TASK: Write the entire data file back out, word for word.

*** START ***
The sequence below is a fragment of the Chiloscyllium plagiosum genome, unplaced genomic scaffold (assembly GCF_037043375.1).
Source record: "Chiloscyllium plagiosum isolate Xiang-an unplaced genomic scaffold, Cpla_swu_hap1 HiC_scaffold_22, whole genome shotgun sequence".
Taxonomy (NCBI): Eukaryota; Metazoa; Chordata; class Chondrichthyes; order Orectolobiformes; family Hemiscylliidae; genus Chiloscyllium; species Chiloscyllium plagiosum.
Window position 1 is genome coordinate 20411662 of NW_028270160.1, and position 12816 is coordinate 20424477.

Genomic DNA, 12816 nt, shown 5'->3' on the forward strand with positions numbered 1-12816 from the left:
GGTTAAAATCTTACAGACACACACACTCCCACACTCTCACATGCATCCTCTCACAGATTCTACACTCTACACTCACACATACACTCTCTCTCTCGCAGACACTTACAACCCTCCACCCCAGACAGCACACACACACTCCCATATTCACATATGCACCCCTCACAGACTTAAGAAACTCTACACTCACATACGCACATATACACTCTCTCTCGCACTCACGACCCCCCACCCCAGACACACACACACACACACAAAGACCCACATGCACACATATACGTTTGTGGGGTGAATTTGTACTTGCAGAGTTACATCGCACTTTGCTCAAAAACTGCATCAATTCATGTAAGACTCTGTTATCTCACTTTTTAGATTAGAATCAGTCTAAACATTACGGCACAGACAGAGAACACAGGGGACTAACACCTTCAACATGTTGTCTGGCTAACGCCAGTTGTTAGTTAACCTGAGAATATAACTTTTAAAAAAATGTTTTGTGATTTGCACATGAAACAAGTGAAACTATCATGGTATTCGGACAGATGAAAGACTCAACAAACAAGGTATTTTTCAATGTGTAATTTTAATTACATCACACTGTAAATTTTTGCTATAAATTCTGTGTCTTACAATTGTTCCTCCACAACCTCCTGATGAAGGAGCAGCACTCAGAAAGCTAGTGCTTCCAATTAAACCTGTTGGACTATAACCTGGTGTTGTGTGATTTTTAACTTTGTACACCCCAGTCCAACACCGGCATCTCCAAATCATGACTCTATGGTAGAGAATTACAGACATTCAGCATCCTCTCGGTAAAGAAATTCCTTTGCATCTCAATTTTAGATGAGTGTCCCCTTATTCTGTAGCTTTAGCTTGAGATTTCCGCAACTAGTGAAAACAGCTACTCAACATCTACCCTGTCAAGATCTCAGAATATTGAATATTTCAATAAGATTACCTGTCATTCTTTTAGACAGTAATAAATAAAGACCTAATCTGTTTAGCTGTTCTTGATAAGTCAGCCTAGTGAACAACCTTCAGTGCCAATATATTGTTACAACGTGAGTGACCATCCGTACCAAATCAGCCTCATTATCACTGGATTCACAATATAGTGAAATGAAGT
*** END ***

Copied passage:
The sequence below is a fragment of the Chiloscyllium plagiosum genome, unplaced genomic scaffold (assembly GCF_037043375.1).
Source record: "Chiloscyllium plagiosum isolate Xiang-an unplaced genomic scaffold, Cpla_swu_hap1 HiC_scaffold_22, whole genome shotgun sequence".
Taxonomy (NCBI): Eukaryota; Metazoa; Chordata; class Chondrichthyes; order Orectolobiformes; family Hemiscylliidae; genus Chiloscyllium; species Chiloscyllium plagiosum.
Window position 1 is genome coordinate 20411662 of NW_028270160.1, and position 12816 is coordinate 20424477.

Genomic DNA, 12816 nt, shown 5'->3' on the forward strand with positions numbered 1-12816 from the left:
GGTTAAAATCTTACAGACACACACACTCCCACACTCTCACATGCATCCTCTCACAGATTCTACACTCTACACTCACACATACACTCTCTCTCTCGCAGACACTTACAACCCTCCACCCCAGACAGCACACACACACTCCCATATTCACATATGCACCCCTCACAGACTTAAGAAACTCTACACTCACATACGCACATATACACTCTCTCTCGCACTCACGACCCCCCACCCCAGACACACACACACACACACAAAGACCCACATGCACACATATACGTTTGTGGGGTGAATTTGTACTTGCAGAGTTACATCGCACTTTGCTCAAAAACTGCATCAATTCATGTAAGACTCTGTTATCTCACTTTTTAGATTAGAATCAGTCTAAACATTACGGCACAGACAGAGAACACAGGGGACTAACACCTTCAACATGTTGTCTGGCTAACGCCAGTTGTTAGTTAACCTGAGAATATAACTTTTAAAAAAATGTTTTGTGATTTGCACATGAAACAAGTGAAACTATCATGGTATTCGGACAGATGAAAGACTCAACAAACAAGGTATTTTTCAATGTGTAATTTTAATTACATCACACTGTAAATTTTTGCTATAAATTCTGTGTCTTACAATTGTTCCTCCACAACCTCCTGATGAAGGAGCAGCACTCAGAAAGCTAGTGCTTCCAATTAAACCTGTTGGACTATAACCTGGTGTTGTGTGATTTTTAACTTTGTACACCCCAGTCCAACACCGGCATCTCCAAATCATGACTCTATGGTAGAGAATTACAGACATTCAGCATCCTCTCGGTAAAGAAATTCCTTTGCATCTCAATTTTAGATGAGTGTCCCCTTATTCTGTAGCTTTAGCTTGAGATTTCCGCAACTAGTGAAAACAGCTACTCAACATCTACCCTGTCAAGATCTCAGAATATTGAATATTTCAATAAGATTACCTGTCATTCTTTTAGACAGTAATAAATAAAGACCTAATCTGTTTAGCTGTTCTTGATAAGTCAGCCTAGTGAACAACCTTCAGTGCCAATATATTGTTACAACGTGAGTGACCATCCGTACCAAATCAGCCTCATTATCACTGGATTCACAATATAGTGAAATGAAGT